if it was me i would be sending £100 of tesco (or similar) vouchers ahead of my arrival so they can stock up, even simple things like buying extra toilet rolls can make a big dent in the budget.
i remember once my aunt came to stay and i said i was ill one meal time as i did not have enough food to go around, when she left she put £40 in a card which was a huge ammount of money to us but it would have made things a lot easier if she had given me the money beforehand.
what sazzles said. pay the whole lot or split the bill.
Definitely send vouchers ahead if you can.
Not odd really COV - maybe just worded badly. We can't afford to stay in a cottage nearby, so if we want to see them we have to stay. They are massively excited that we're going. We can't wait to see them either . It's family, and we've not all been together for over a year. We just decided to get on a plane and go and see them. I know they're thrilled, but will also be thinking "bloody hell, how to stretch the food budget for those few days?".
I want to get the balance right between not causing stress by costing them money they don't have, but also not swooping in from abroad showering largesse ostentatiously. They have not always been skint, and I know feel a bit embarrassed. I don't want to rub it in, but I do want to contribute well.
If you're coming from abroad, you can just say - Oh let me go to the supermarket - I've really missed Sainsburys/Tesco/wherever. Then have a complete overshop - including laundry detergent (in case you have to wash something for DC sensitive skin). You can even get things like baked beans that you've missed, and then 'forget' to use them?
Do you not think that sending vouchers ahead sort of says "oh and get some decent things in by the time we get there"? It might imply that their usual fare wouldn't be good enough for us...?
That's a good plan PerArdua. I like that.
Got to go and attend to children now, but back later...
I was going to suggest what PerArdua said -pretend that you've really missed shopping in UK supermarkets so tell them not to go shopping without you.
Then get in quick with your card at the checkout.
why not be really upfront and say somethign along the lines of "obviously us staying is going to make the food shopping more expensive, so as I'll be contributing, is it easier for you if I send you a cheque/transfer money beforehand, or shall we go and do a shop when we get to you?" so that the idea of you contributing is accepted, and you're simply sorting out the convenience of handing over the money. If you start with the expectation that you'll be paying for at least soem of the gorvery bills, then yourrelative can say "oh, don't worry about it" and you can say "don't be silly, of course we can't expect you to pay for it all" and everyone saves face.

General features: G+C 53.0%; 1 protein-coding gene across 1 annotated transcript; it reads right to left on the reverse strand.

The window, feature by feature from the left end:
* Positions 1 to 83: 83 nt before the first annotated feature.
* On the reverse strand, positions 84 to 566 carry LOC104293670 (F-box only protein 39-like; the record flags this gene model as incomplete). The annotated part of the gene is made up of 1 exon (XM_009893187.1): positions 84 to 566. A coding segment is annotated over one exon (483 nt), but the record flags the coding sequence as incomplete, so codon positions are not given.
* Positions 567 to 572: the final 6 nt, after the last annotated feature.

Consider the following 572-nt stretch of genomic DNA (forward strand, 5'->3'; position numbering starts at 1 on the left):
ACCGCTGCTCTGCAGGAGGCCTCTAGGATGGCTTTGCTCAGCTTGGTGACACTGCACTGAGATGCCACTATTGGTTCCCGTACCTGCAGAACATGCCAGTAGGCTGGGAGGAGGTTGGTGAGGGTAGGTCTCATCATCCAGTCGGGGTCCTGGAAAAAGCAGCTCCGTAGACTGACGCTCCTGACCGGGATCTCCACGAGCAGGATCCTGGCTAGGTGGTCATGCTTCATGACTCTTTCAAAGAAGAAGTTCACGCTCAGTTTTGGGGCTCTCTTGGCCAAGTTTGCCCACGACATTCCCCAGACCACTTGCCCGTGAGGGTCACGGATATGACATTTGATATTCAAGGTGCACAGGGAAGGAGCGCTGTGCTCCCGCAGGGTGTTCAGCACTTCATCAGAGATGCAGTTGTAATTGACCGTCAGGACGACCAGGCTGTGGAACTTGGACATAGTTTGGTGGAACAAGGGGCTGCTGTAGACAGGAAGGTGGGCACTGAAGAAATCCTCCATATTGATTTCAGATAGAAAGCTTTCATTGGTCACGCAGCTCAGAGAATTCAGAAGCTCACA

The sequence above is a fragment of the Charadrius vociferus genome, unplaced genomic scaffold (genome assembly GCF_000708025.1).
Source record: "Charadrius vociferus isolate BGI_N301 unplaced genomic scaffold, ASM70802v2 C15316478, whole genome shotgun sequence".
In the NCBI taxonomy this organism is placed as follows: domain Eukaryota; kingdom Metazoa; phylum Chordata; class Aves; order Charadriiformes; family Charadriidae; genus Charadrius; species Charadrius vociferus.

yes that sounds like a good plan, and then you can get a bit "carried away" - get some extra bits and bobs as "treats/thankyou gifts" for them, anything you see that they need once you get there (bedding, household stuff, clothes for any kids...). You can also do the "oh it was reduced so I couldn't resist" line?
I meant the going-to-supermarket plan btw
I think I might arrive with, as you say, the usual visitors stuff of wine, flowers, etc, but also stop at a supermarket on the way to them and get basics that will do for all of you for breakfast and lunch on the first day, then when you go shopping slip your debit card in first and insist on paying for the whole lot.
Also offer to pay for takeaway/meal out at least once during the stay, and make it clear when suggesting it that you will be treating them - my partner and I often have to invent excuses not to go out with our better off, foody relatives when they visit because we know we can't offer to split the bill in the types of places they like to go to - so unless they tell us in advance that they will pay to thank us for having them, we don't go.
You sound very considerate, by the way - I'd like guests like you!
Id be blunt and give them money when i arrived and just say we are so grateful we can stop here with you and i know it all costs so heres our share.